I want a wife who will take care of the details of my social life.  When my wife and I are invited out by friends, I want a wife who will take care of the babysitting arrangements.  When I meet people at school that I like and want to entertain, I want a wife who will have the house clean, will prepare a special meal, serve it to me and my friends, and not interrupt when I talk about things that interest me and my friends.  I want a wife who will have arranged that the children are fed and ready for bed before my guests arrive so that the children do not bother us.  I want a wife who takes care of the needs of my guests so that they feel comfortables, who make sure that they have an ashtray, that they are passed the hor d’oeuvres, that they are offered a second helping of the food, that their wine glasses are replenished when necessary, that their coffee is served to them as they like it.  And I want a wife who knows that sometimes I need a night  out by myself.

I want a wife who is sensitive to my sexual needs, a wife who makes love passionately and eagerly when I feel like it, a wife that makes sure that I am satisfied.  And, of course, I want a wife who will not demand sexual attention when I am not in the mood for it.  I want a wife who assumes the complete responsibility for birth control, because I do not want more children.  I want a wife who will remain sexually faithful to me so that I do not have to clutter up my intellectual life with jealousies.  And I want a wife who understands that my sexual needs may entail more than strict adherence to monogamy.  I must, after all, be able to relate to people as fully as possible.

If, by chance, I find another person more suitable as a wife than the wife I already have, I want the liberty to replace my present wife with another one.  Naturally, I will expect a fresh, new life: my wife will take the children and be solely responsible for them so that I am left free.

When I am through with school and have a job, I want my wife to quit working and remain at home so that my wife can more fully and completely take care of a wife’s duties.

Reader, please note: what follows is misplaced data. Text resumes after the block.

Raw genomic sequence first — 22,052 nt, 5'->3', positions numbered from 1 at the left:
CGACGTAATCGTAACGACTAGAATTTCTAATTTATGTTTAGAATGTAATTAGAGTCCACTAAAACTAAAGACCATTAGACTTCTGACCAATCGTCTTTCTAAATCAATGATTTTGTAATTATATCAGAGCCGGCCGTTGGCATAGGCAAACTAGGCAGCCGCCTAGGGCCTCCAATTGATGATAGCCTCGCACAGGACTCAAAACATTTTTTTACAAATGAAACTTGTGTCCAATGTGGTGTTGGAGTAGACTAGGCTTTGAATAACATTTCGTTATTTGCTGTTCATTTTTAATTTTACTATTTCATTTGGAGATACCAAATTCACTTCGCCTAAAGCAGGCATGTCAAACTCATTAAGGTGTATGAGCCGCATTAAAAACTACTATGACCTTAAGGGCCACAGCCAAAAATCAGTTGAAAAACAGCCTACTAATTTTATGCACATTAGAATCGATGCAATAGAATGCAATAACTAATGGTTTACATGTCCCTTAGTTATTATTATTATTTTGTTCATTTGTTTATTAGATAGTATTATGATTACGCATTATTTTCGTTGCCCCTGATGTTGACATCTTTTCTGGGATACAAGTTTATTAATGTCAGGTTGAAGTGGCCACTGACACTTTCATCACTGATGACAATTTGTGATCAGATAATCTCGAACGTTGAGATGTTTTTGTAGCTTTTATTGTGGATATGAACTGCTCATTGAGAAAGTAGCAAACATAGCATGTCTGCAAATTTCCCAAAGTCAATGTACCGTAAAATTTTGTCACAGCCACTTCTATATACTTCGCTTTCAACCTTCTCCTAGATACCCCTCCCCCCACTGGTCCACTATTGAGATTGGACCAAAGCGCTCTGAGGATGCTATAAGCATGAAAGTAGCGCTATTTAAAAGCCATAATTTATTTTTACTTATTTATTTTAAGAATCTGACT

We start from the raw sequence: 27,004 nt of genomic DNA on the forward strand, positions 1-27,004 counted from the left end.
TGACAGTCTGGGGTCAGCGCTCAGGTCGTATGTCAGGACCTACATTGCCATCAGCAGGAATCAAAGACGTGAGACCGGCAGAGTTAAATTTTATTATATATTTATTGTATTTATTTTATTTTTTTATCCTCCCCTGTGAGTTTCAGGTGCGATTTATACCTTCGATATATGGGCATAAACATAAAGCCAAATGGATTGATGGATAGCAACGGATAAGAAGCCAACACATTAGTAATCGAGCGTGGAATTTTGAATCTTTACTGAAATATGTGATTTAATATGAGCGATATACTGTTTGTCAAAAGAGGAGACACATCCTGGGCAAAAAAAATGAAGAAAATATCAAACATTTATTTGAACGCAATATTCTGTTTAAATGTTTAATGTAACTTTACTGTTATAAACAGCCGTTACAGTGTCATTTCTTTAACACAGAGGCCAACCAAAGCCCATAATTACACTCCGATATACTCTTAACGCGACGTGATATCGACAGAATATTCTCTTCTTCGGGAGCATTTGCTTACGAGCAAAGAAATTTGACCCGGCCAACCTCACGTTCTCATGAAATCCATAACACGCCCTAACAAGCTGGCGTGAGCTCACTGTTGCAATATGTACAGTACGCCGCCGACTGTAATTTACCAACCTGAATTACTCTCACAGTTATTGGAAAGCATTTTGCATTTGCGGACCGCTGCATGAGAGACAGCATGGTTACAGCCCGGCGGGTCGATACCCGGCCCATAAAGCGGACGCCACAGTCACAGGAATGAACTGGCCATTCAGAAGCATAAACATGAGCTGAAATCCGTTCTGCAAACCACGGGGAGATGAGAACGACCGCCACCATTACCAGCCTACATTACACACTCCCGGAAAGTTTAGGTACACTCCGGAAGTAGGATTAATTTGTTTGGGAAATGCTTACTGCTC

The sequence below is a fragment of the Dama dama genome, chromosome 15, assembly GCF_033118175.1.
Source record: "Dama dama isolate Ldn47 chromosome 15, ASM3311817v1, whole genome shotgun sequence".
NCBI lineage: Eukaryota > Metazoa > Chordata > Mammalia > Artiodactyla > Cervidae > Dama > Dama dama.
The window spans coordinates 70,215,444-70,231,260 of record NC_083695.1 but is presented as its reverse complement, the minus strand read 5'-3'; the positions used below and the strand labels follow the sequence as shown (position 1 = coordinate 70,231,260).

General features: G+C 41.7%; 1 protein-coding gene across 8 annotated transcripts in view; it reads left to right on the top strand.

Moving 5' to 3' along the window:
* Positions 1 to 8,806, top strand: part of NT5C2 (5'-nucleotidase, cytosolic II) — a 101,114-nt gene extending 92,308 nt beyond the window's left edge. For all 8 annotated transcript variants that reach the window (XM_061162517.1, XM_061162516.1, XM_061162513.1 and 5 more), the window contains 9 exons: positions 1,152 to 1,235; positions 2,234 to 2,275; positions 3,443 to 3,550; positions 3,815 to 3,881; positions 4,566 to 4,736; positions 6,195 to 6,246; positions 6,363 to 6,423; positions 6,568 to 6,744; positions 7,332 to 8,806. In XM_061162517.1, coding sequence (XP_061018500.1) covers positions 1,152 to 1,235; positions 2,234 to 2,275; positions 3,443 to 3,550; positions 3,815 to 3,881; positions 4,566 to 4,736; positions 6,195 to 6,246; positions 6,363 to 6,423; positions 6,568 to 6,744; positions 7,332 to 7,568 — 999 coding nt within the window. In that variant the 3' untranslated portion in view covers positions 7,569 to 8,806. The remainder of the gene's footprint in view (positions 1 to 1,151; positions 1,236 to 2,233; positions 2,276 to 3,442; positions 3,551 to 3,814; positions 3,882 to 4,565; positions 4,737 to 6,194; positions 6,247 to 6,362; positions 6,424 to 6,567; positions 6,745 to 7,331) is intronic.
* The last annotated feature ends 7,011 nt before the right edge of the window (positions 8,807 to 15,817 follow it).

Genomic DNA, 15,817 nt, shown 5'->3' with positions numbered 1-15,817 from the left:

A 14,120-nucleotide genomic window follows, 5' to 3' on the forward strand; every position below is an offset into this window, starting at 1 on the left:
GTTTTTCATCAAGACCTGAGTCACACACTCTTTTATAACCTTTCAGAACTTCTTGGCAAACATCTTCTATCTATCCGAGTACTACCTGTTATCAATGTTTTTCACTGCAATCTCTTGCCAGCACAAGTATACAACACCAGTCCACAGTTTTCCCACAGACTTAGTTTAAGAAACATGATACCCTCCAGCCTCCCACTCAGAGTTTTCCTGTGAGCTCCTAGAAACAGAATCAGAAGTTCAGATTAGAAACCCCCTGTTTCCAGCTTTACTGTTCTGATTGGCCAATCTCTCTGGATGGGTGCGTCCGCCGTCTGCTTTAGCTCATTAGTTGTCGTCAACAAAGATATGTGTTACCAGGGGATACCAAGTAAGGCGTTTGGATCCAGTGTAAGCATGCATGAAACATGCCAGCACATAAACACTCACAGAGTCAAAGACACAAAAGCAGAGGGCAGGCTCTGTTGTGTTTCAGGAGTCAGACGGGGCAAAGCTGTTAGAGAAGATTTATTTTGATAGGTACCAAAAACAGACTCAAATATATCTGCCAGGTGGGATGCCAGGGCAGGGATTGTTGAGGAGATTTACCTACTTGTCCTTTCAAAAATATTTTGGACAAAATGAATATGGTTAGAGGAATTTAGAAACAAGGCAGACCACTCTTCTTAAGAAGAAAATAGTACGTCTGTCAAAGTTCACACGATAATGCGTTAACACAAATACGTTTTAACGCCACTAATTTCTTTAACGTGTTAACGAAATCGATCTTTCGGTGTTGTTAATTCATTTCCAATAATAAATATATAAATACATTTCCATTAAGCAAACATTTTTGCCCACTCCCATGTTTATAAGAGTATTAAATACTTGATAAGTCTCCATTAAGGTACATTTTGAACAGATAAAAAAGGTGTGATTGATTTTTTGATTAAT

My God, who wouldn’t want a wife?

Ladies… I wonder how your essay would read today? Would it be similar? Have things changed? (for better or for worse)

Men… I am curious to see how this essay struck you? Agree? Disagree?

Maybe this can begin some interesting dialogue within our marriages.

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Categories: Uncategorized
  1. Aaron B
    04/21/2010 at 2:59 pm

    I think the perspective has only slightly shifted since the initial writing. Sadly, I think a lot of the frustrations expressed by her are still prevalent, even in the Christian world.

    The biggest problem I have seen is a lack of leadership, discipline and initiative. I know I fight with these at times, but a wife should never get to a bitter end like the writer. It shows a lack of communication but more importantly a lack of commitment on the husband’s part to not just ask how he can help, but listen and take action.

    If more men took the initiative to simply ask how they can help their spouse and follow through, I think there would be a dynamic shift in the perspectives of women, and we would see a decrease in this sort of ‘hate mail’. The quote below regarding stress relates to this, and has brought me to ask my wife how I can help our reality meet her expectations. Not only can I help her with stress levels, but I can also promote positive changes in body chemistry. Never a bad thing 🙂

    A simple definition of stress: the gap between what you expect in each area of your life and what you are actually getting in each of those areas…If reality does not meet your expectations, worry and concern set in and cause unhealthy changes in body chemistry. – Dr. Gary Smalley

  2. 04/22/2010 at 6:28 am

    I think that is a tall price to pay just because of one stupid apple. Besides, Adam was standing right there!

    Being married has taught me how selfish I really am and how much work I need to do on myself as a man.

    At the end of it all, I want my bride to remember how I opened doors for her, spoke gently to her, and worked hard to serve her like Christ would- not that I was so busy that I couldn’t pick up a sock, hang up a towel, or take a few moments out of my “busy” world to listen to the women I pledged my life for.